The storm-weary Gulf Coast, an area still reeling from back-to-back blows from devastating Hurricane Laura and more recently Sally, is bracing for yet another strike, this time a potentially disastrous one from Hurricane Delta. The formidable hurricane crashed onshore in Mexico early Wednesday morning, cutting power and causing damage along its path, but losing wind intensity as it moved over land. Forecasters warned that the hurricane is expected to regain strength and return to major hurricane status as it emerges over the warm waters of the southern Gulf of Mexico and begins barreling toward the U.S. coast.
Delta weakened overnight as it tracked closer to the northeastern part of the Yucatan Peninsula, eventually making landfall in Mexico around 5:30 a.m. CDT Wednesday near the town of Puerto Morelos, south of Cancun along the Riviera Maya. At the time of landfall, Delta was a strong Category 2 storm with maximum sustained winds of 110 mph, just 1 mph below major hurricane strength.
Maximum sustained winds had weakened to 105 mph by 10:00 a.m. CDT Wednesday as the storm raced northwestward across the Yucatan Peninsula, unleashing life-threatening storm surge and strong winds.
While the water is warm over the southern Gulf of Mexico, it is not quite as warm as that of the northwestern Caribbean. However, the water is warm enough to allow re-strengthening and perhaps rapid re-strengthening for a time. Thus, forecasters and officials alike say Delta should be considered a dangerous threat to the U.S.
“As Delta approaches the central Gulf Coast, it will start to encounter increasing wind shear and slightly cooler water, but the forward speed of Delta and the degree of shear it encounters will determine its wind strength at landfall Friday evening,” Kottlowski explained.
Wind shear is the increase in wind speed with altitude as well as the sudden change in wind direction from one location to another. Wind shear and changes in the structure of the eye are some of the main challenges in forecasting the overall strength of hurricanes.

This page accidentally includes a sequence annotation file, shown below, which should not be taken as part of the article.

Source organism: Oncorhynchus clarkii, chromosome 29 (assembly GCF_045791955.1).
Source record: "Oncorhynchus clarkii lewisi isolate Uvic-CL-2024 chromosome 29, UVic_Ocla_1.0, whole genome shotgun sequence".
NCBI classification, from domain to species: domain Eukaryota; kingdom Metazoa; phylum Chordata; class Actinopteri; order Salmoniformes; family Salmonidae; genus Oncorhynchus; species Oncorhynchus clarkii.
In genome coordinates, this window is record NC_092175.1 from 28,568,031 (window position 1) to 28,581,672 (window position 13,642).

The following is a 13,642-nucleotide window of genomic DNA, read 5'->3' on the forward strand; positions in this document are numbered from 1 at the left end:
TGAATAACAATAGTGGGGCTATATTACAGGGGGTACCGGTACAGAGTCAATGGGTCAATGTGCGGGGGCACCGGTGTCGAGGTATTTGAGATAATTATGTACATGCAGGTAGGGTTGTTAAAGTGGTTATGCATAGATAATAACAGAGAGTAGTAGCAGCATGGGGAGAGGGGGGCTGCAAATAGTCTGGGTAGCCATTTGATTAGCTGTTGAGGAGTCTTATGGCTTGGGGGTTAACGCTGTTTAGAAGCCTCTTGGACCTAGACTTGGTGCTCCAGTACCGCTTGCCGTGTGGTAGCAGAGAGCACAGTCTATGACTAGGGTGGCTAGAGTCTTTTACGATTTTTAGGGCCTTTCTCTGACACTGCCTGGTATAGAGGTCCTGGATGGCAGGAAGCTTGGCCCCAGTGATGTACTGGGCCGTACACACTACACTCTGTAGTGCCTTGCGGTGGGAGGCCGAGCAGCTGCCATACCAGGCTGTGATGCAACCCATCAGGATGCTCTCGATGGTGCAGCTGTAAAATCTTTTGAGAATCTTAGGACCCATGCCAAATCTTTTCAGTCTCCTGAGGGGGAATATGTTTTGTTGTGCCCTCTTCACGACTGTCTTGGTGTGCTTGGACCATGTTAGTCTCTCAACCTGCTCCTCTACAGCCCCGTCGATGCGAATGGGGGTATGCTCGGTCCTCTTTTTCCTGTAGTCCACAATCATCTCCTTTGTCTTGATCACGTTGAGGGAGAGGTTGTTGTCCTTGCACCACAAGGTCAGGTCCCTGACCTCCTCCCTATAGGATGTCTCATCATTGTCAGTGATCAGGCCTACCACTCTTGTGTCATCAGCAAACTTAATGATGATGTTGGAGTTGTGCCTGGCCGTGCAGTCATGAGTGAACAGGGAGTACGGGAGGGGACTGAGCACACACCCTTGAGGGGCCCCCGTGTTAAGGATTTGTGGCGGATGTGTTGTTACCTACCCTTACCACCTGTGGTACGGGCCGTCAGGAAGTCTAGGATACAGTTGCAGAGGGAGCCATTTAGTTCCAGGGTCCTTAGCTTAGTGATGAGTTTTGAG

Delta is forecast to take a fairly steady west-northwest path into Thursday. Then, from Thursday to Friday, the hurricane is projected to begin a curved path to the north over the west-central Gulf. As the storm approaches the Louisiana coast late Friday, it may begin to turn more to the northeast.
Conditions are expected to deteriorate from Thursday afternoon to Friday afternoon along the upper Gulf Coast of the U.S. even well ahead of landfall and well away from the point of landfall.
“Delta’s outer wind field will remain very strong and can grow in size over the Gulf of Mexico,” Kottlowski explained.
Satellite images on Wednesday showed that the shield of clouds from Delta was growing and beginning to cover much of the Gulf of Mexico. Just 24 hours prior, the hurricane was extremely compact over the northwestern Caribbean – and hurricane-force winds extended only 25 miles out from the storm’s center on Tuesday.
“Regardless of a loss in wind intensity near the core, surge and wind impacts will still be potentially devastating along and near where the hurricane makes landfall along the central Gulf coast from late Friday to early Saturday,” Kottlowski said.